> > > couldn’t it? Not in the Wine prefixes, but elsewhere.
> > Almost :-/
> > Copying/symlinking libfreetype-1.dll to libwinefreetype-1.dll is easy.
> > The problem is that libwinefreetype-1.dll is still going to link to
> > libharfbuzz-1.dll, but we need it to link to libwineharfbuzz-1.dll.
> Ah yes, I hadn’t thought it through. So really Wine needs its own parallel
> ecosystem of DLLs in any case, which effectively means building them along
> with Wine (from Wine’s perspective, ignoring distribution constraints and
I will really prefer something less laborious. Like using flexdll for
your own library.
Moreover using a custom loader will decrease the patching burden for
debian side, so a win win.
> > > This also works in Debian:
> > >
> > > $ sudo apt install libz-mingw-w64-dev mingw-w64-tools
> > > $ x86_64-w64-mingw32-pkg-config --libs zlib
> > > -L/usr/x86_64-w64-mingw32/lib -lz
> > Ah, cool, I looked for that and somehow missed it.
> > Note that's the wrong path for dynamic libraries, though; those go in
> > /usr/x86_64-w64-mingw32/bin/. We'll need a way to find those. Maybe
> > hardcoding a list won't be too painful, though...
> In Debian they go in /usr/x86_64-w64-mingw32/lib currently, which is why
> the .pc file points there. But as you point out, that doesn’t help at
> Also, having pkg-config support doesn’t really help with a parallel set of
> DLLs, does it?
> > >> For what it's worth, the current proposed solution (which has the
> > >> support of the Wine maintainer) involves source imports and submodules.
> > >> There's probably room for changing our approach even after things are
> > >> committed, but I'd still like to get early feedback from distributions,
> > >> and make sure that their interests are accurately represented, before we
> > >> commit.
> > >
> > > Realistically, I think this is the best approach for now. As Debian adds
> > > support for PE libraries, we can replace the source imports in the Wine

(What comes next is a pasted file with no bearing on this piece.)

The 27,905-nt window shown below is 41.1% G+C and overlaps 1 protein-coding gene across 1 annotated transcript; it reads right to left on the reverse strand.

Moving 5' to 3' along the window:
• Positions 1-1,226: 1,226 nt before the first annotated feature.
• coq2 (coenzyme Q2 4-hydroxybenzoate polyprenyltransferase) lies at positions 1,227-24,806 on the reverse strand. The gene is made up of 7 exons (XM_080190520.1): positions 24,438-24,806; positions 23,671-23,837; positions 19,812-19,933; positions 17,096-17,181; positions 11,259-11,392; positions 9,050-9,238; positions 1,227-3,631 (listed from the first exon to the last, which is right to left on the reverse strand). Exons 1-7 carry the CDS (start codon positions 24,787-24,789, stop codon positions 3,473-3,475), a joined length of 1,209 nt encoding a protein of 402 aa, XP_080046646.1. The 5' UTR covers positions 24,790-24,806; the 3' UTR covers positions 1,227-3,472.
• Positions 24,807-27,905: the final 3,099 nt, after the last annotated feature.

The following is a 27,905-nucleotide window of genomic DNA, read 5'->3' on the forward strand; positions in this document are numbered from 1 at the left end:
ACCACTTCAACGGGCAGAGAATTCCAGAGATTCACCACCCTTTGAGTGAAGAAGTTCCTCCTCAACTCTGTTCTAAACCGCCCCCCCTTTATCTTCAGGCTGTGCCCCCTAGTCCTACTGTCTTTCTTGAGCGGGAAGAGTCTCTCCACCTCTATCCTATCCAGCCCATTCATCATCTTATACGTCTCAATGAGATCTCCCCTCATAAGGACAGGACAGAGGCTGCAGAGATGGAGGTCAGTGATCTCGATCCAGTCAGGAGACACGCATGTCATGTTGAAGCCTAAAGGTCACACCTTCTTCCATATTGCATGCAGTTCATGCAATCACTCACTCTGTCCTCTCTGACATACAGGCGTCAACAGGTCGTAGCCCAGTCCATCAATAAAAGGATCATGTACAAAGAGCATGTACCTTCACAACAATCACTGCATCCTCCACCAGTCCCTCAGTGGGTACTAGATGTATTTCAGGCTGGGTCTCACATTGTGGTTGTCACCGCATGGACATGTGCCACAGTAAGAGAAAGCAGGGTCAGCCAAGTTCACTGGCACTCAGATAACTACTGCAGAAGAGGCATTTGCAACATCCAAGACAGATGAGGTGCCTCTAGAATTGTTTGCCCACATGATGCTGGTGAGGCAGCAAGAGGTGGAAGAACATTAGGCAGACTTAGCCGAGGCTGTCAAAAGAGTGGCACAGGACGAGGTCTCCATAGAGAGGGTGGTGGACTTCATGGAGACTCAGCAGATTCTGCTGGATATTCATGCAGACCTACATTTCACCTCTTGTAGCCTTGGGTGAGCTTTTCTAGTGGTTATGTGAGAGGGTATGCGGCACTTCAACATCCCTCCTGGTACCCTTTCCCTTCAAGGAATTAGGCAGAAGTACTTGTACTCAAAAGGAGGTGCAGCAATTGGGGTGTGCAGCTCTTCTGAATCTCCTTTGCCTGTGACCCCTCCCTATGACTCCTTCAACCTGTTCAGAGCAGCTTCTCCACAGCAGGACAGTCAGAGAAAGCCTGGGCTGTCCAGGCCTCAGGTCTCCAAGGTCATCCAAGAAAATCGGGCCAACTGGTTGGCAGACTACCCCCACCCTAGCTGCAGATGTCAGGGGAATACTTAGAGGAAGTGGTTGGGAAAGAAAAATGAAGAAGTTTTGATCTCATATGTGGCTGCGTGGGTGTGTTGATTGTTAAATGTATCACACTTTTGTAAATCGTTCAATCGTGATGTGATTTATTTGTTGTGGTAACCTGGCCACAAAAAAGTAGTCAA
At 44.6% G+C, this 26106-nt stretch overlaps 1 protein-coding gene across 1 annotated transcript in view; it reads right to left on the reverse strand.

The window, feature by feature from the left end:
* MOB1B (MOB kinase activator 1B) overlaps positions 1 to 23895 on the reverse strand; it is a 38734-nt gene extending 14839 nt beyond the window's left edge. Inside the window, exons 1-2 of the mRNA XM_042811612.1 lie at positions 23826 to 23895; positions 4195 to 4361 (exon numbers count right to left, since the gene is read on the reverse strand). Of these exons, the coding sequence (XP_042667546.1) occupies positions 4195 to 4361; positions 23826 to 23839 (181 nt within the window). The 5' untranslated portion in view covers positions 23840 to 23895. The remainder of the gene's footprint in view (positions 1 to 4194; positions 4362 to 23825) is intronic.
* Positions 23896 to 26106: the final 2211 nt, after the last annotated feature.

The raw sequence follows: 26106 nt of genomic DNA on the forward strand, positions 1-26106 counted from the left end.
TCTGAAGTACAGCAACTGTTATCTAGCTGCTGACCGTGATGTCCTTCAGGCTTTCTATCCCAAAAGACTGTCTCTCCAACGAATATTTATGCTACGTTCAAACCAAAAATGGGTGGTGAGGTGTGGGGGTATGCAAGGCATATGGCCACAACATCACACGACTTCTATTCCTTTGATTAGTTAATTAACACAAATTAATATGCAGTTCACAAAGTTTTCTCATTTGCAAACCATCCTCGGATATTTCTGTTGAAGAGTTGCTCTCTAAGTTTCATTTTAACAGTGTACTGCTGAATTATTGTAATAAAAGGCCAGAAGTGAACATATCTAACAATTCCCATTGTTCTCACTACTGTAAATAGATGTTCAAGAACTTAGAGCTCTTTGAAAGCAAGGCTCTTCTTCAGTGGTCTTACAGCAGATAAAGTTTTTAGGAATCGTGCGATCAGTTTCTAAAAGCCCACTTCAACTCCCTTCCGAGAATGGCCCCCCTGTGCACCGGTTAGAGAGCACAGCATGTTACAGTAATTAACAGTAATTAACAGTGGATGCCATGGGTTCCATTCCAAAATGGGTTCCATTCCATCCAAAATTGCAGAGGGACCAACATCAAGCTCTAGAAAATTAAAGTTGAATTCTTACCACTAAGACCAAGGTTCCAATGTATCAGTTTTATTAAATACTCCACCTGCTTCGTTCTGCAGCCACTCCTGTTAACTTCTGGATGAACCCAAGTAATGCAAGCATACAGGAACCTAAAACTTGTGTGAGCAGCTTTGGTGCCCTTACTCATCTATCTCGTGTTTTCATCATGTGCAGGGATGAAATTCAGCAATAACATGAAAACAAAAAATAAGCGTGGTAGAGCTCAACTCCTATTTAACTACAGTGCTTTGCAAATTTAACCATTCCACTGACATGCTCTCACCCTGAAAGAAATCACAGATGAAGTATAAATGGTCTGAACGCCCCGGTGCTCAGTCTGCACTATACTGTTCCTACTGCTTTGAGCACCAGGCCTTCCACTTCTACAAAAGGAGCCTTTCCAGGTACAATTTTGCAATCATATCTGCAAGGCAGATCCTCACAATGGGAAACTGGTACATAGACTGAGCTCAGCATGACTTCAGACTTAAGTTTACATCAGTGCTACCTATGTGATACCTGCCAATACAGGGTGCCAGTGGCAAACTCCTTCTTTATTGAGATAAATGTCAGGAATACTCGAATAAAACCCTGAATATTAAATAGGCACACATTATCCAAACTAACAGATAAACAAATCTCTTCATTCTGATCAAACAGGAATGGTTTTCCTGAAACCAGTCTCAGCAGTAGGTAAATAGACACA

> > > source code; this is done in many other Debian packages for projects which
> > > vendor dependencies.
> I still think this is true. With requirement for a Wine-specific set of DLLs,
> improving the situation in Debian would involve supporting source
> build-dependencies, i.e. being able to say that a given package wants access
> to the source code of another package. That’s something that’s been brought
> up previously, and is worked around by providing binary packages containing
> package source code (e.g. binutils-source, gcc-11-source etc.), but isn’t
> really upstream’s concern, in that it’s a Debian implementation detail.
> Going back to your original three questions, I think that the best approach
> for you as upstream is to focus on providing a complete set of source code
> (including dependencies) which works, and to make it friendlier to
> distributions, make the build process capable of handling alternative
> locations for the dependencies’ source code or even build artifacts. (This
> has a number of knock-on effects — in particular, you should ensure that the
> upstream source code for all your dependencies works with Wine, i.e. that
> Wine doesn’t require Wine-specific patches to any of its dependencies.)
> Given how varied MinGW-w64 handling is in different distributions, pushing
> things further risks making it easier for one distribution and harder for the